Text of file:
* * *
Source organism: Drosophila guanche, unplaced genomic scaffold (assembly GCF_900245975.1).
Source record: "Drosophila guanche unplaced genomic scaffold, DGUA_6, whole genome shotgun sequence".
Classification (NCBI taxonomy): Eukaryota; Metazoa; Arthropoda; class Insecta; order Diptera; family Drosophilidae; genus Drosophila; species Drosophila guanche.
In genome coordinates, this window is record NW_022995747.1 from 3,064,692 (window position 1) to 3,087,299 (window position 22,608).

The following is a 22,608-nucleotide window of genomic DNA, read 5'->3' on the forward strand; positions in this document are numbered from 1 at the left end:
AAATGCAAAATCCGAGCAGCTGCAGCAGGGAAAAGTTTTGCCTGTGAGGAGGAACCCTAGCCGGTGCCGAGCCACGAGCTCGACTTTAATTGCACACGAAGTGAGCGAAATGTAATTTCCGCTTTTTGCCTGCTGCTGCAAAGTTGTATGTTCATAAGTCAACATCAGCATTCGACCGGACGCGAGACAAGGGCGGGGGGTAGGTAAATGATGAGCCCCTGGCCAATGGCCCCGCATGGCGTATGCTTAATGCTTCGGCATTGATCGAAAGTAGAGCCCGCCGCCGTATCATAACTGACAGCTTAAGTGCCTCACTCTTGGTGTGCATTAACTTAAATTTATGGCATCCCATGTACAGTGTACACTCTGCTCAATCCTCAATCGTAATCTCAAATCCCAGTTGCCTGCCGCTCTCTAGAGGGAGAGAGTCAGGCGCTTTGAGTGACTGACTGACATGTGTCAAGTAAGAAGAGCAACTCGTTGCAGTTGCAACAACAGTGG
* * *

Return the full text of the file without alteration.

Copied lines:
Source organism: Drosophila guanche, unplaced genomic scaffold (assembly GCF_900245975.1).
Source record: "Drosophila guanche unplaced genomic scaffold, DGUA_6, whole genome shotgun sequence".
Classification (NCBI taxonomy): Eukaryota; Metazoa; Arthropoda; class Insecta; order Diptera; family Drosophilidae; genus Drosophila; species Drosophila guanche.
In genome coordinates, this window is record NW_022995747.1 from 3,064,692 (window position 1) to 3,087,299 (window position 22,608).

The following is a 22,608-nucleotide window of genomic DNA, read 5'->3' on the forward strand; positions in this document are numbered from 1 at the left end:
AAATGCAAAATCCGAGCAGCTGCAGCAGGGAAAAGTTTTGCCTGTGAGGAGGAACCCTAGCCGGTGCCGAGCCACGAGCTCGACTTTAATTGCACACGAAGTGAGCGAAATGTAATTTCCGCTTTTTGCCTGCTGCTGCAAAGTTGTATGTTCATAAGTCAACATCAGCATTCGACCGGACGCGAGACAAGGGCGGGGGGTAGGTAAATGATGAGCCCCTGGCCAATGGCCCCGCATGGCGTATGCTTAATGCTTCGGCATTGATCGAAAGTAGAGCCCGCCGCCGTATCATAACTGACAGCTTAAGTGCCTCACTCTTGGTGTGCATTAACTTAAATTTATGGCATCCCATGTACAGTGTACACTCTGCTCAATCCTCAATCGTAATCTCAAATCCCAGTTGCCTGCCGCTCTCTAGAGGGAGAGAGTCAGGCGCTTTGAGTGACTGACTGACATGTGTCAAGTAAGAAGAGCAACTCGTTGCAGTTGCAACAACAGTGG